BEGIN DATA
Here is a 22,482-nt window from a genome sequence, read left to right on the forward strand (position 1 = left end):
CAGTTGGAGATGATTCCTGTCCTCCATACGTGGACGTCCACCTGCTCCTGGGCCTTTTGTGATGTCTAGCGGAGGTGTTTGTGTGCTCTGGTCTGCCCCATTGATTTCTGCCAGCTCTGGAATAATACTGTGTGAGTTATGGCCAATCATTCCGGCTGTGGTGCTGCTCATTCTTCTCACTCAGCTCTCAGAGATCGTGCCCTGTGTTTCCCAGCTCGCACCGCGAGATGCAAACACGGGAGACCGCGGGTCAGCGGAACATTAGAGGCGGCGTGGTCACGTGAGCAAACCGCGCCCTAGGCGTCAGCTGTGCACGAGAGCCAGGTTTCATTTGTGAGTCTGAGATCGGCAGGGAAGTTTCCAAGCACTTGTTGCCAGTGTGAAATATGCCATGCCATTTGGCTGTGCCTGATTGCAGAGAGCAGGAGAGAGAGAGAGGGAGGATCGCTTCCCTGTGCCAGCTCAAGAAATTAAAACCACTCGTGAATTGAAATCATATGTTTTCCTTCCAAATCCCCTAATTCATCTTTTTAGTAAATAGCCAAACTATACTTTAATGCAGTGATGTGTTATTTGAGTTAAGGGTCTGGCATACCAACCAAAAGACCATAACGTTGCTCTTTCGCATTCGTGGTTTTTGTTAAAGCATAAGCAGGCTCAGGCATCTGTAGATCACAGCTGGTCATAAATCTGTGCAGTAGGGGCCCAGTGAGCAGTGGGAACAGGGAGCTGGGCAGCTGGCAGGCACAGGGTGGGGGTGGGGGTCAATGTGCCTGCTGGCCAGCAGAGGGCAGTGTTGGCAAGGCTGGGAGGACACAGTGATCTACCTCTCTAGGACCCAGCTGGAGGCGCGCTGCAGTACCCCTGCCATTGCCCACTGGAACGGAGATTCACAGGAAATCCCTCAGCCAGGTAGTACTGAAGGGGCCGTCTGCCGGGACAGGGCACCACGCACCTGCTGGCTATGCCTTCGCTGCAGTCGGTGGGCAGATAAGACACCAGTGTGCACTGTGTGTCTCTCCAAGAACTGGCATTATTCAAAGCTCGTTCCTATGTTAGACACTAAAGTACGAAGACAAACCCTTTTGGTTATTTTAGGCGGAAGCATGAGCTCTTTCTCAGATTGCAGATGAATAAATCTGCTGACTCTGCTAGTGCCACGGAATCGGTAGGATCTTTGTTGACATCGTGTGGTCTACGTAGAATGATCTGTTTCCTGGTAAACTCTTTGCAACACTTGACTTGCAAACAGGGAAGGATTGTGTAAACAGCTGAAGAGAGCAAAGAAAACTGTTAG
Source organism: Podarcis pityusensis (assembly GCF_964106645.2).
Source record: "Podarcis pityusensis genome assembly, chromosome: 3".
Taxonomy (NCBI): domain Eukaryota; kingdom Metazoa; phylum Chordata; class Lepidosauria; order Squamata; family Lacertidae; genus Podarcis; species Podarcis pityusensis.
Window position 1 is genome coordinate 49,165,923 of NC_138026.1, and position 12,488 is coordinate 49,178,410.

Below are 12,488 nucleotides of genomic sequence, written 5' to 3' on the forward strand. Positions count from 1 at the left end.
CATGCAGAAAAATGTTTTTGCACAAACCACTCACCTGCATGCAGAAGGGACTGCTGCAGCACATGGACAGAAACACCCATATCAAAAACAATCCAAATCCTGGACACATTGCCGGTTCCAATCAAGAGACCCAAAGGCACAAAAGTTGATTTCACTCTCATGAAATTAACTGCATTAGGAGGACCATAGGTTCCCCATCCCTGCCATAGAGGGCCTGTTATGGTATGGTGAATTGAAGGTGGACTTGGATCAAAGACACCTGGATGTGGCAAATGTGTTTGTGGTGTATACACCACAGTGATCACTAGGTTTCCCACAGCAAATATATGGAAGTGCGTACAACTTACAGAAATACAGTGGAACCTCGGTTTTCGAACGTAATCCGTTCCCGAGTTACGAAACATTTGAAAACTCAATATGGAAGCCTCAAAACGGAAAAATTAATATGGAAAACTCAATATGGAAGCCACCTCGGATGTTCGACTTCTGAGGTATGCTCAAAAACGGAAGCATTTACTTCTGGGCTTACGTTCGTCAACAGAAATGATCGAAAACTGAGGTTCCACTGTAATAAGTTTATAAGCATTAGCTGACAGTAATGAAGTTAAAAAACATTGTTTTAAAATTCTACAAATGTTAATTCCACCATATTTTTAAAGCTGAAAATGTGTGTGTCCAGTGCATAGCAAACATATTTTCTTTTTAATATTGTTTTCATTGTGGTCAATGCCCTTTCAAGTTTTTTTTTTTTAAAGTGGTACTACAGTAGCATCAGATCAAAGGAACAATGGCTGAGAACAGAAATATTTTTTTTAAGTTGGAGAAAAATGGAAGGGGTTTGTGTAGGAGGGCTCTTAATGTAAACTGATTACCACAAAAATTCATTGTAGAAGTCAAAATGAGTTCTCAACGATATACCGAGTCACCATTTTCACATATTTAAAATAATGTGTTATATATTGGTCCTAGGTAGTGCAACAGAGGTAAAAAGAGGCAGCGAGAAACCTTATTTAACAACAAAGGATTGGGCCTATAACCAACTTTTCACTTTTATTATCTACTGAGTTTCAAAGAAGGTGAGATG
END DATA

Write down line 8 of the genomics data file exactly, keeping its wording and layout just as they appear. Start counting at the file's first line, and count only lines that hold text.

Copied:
CATGCAGAAAAATGTTTTTGCACAAACCACTCACCTGCATGCAGAAGGGACTGCTGCAGCACATGGACAGAAACACCCATATCAAAAACAATCCAAATCCTGGACACATTGCCGGTTCCAATCAAGAGACCCAAAGGCACAAAAGTTGATTTCACTCTCATGAAATTAACTGCATTAGGAGGACCATAGGTTCCCCATCCCTGCCATAGAGGGCCTGTTATGGTATGGTGAATTGAAGGTGGACTTGGATCAAAGACACCTGGATGTGGCAAATGTGTTTGTGGTGTATACACCACAGTGATCACTAGGTTTCCCACAGCAAATATATGGAAGTGCGTACAACTTACAGAAATACAGTGGAACCTCGGTTTTCGAACGTAATCCGTTCCCGAGTTACGAAACATTTGAAAACTCAATATGGAAGCCTCAAAACGGAAAAATTAATATGGAAAACTCAATATGGAAGCCACCTCGGATGTTCGACTTCTGAGGTATGCTCAAAAACGGAAGCATTTACTTCTGGGCTTACGTTCGTCAACAGAAATGATCGAAAACTGAGGTTCCACTGTAATAAGTTTATAAGCATTAGCTGACAGTAATGAAGTTAAAAAACATTGTTTTAAAATTCTACAAATGTTAATTCCACCATATTTTTAAAGCTGAAAATGTGTGTGTCCAGTGCATAGCAAACATATTTTCTTTTTAATATTGTTTTCATTGTGGTCAATGCCCTTTCAAGTTTTTTTTTTTTAAAGTGGTACTACAGTAGCATCAGATCAAAGGAACAATGGCTGAGAACAGAAATATTTTTTTTAAGTTGGAGAAAAATGGAAGGGGTTTGTGTAGGAGGGCTCTTAATGTAAACTGATTACCACAAAAATTCATTGTAGAAGTCAAAATGAGTTCTCAACGATATACCGAGTCACCATTTTCACATATTTAAAATAATGTGTTATATATTGGTCCTAGGTAGTGCAACAGAGGTAAAAAGAGGCAGCGAGAAACCTTATTTAACAACAAAGGATTGGGCCTATAACCAACTTTTCACTTTTATTATCTACTGAGTTTCAAAGAAGGTGAGATG